On one hand I think this video is amazing. Ken Estes does the work and is not afraid to put himself out there. The beginning of this video is an incredible journey. Not sure about the hip hop video to tie it together at the end, as visions of the Scarmazzo case linger in my brain. Whatever you may think- feature or fail- this video is an evolution of the Ken Estes and the GDP crews’ story, and for that we thank them…
Don’t BEAT ME UP, Pimp…
The report came out yesterday confirming what we all knew. Holder and the USDOJ will continue to bully California and cannabis users and providers to carry on the FAILED war on drugs. Way to go. You political posturing is unnecessary, but expected. After all- it is your job as the Nation’s top cop to protect your interests. There is no interest of the country being upheld as you would assert. Jailing and making criminals of cannabis users has been THE BIGGEST FAILURE of public policy this nation has experienced since the Civil Rights movement.
This is nothing new. In 1996, the Clinton Administration made the same remarks about prop. 215 and made the same threats. Now comes the big schoolyard bully, trying to protect the big business and lobbying interests rather than enforce sensible policy. What a joke. I guess what WE THE PEOPLE believe is not good enough. The fact that we are tired of living in fear over cannabis use and tired of being treated as inferior for our choice to use a safe and effective plant, is not good enough reason to stay out of the affairs of California. You had to come input your threatening BS in an attempt to quash the vote. US Attorney Eric Holder and his boss President Obama should BE ASHAMED! This is a cowardice bully move and it WILL come back to bight them in the ass come 2012. You have just told the most populous state in the Nation that our votes do not count. Thanks.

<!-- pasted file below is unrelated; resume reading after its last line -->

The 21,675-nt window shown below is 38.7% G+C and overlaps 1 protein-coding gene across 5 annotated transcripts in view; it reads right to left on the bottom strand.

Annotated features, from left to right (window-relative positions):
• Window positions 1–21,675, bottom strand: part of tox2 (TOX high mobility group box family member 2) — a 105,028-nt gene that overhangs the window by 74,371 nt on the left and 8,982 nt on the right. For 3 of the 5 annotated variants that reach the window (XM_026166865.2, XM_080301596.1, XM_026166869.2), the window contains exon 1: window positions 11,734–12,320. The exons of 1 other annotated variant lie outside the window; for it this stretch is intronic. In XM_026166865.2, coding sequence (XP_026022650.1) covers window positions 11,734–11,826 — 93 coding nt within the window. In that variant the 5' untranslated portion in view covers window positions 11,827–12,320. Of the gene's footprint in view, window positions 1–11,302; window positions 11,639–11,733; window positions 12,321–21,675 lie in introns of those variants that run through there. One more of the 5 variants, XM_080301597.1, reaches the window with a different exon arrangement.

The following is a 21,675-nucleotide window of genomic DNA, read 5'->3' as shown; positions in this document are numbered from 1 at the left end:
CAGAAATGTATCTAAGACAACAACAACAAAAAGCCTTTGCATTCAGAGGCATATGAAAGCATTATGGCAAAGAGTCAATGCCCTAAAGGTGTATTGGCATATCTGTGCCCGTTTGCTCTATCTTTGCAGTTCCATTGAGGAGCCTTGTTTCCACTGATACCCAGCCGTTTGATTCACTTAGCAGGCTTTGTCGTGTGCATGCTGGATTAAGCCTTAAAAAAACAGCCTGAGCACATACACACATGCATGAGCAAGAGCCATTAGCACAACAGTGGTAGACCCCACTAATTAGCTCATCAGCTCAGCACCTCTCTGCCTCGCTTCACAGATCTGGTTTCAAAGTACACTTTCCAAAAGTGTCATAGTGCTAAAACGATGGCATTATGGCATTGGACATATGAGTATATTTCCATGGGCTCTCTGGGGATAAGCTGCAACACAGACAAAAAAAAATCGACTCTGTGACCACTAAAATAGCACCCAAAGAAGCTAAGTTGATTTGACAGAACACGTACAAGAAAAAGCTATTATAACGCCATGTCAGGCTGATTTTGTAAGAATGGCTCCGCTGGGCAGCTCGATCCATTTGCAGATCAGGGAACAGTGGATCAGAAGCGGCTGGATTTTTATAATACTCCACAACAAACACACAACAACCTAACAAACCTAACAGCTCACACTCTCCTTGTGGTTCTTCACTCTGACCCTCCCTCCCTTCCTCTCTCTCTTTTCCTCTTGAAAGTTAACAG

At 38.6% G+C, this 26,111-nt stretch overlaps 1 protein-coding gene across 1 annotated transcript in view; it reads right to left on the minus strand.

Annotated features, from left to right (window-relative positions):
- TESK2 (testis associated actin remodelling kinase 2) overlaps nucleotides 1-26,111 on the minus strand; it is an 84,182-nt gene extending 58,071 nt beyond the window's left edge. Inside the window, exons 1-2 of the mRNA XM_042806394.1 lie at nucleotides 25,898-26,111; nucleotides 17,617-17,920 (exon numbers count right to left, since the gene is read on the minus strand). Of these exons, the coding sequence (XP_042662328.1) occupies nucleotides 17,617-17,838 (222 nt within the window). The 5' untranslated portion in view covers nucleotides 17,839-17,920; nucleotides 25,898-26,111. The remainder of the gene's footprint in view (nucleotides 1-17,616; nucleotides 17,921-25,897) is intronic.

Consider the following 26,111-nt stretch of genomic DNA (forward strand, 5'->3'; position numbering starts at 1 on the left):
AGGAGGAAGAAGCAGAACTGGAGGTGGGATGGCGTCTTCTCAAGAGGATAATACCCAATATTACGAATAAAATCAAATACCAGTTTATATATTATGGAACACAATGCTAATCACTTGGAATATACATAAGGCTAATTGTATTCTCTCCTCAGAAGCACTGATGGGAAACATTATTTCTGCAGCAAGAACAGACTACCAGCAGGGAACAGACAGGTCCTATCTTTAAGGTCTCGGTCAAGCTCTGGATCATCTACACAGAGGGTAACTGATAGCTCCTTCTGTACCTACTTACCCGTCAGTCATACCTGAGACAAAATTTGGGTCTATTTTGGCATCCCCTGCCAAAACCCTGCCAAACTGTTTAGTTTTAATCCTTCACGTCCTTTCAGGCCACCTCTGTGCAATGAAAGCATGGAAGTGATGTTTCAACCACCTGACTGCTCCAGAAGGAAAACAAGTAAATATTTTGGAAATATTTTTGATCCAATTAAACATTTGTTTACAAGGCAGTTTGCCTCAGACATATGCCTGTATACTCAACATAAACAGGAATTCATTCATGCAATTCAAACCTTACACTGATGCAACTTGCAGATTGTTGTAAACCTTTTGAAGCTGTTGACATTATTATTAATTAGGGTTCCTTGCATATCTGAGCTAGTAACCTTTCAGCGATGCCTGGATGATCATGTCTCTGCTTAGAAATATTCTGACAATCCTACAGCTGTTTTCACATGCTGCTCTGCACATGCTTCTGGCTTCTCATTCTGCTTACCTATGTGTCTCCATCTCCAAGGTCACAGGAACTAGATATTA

Here is a couple of excerpts from Holder’s statements:
Marijuana is illegal under federal law, which drug agents will “vigorously enforce” against anyone carrying, growing or selling it, Holder said.
So this is a wise use of Federal resources? Why? It would seem that if you do not have the resources to go after medical users, why on earth would you now have the resources for responsible adult users? You couldn’t “vigorously enforce” your way out of a wet paper bag. And what would the point be anyway? Do you see THIS CRUSADE as a wise use of Federal resources? There are plenty of law enforcement in California. Why not let them do their job?
“We will vigorously enforce the CSA against those individuals and organizations that possess, manufacture or distribute marijuana for recreational use, even if such activities are permitted under state law,” he wrote.
So there we have it California. Fuck you. Fuck your hopes and dreams. Fuck the “great state experiment” theory. FUCK YOU, Pothead losers. Does that about sum it up, Mr. Holder?
Well I for one do not take kindly to being bullied. I will not give you my lunch money and my freedoms because you have threatened me. I have been here before. This is not my first rodeo. If you want to send your goon squad out to kick my doors in again then so be it. I will put my Santa suit on, grab my signs, and make a fool out of your actions…AGAIN. You cannot imprison the MILLIONS of people who use cannabis. It is just NOT GONNA HAPPEN. Get a grip. Find something else to do. Hell, Obama can’t even remember that the DEA exists.
With 2 wars, threats of terrorism in our borders, violence on the border, a SHITTY ECONOMY, no jobs, and one failing policy after another, it would seem that the Obama Administration would have something better to do…i mean really. Even issuing this stupid statement was TOO BIG A WASTE OF RESOURCES for cannabis prohibition. Live in the NOW. Look around you. People are tired of the lies, misinformation and THREAT of bullying enforcement policy. GO BACK TO WASHINGTON D.C. and threaten the cowardice legislators that still make cannabis “illegal under Federal law” which is the only reason you can give for your enforcement policy. GO HOME and fix the system instead of posturing in California about what you will or will not do to enforce your ARCHAIC AND FAILED POLICIES.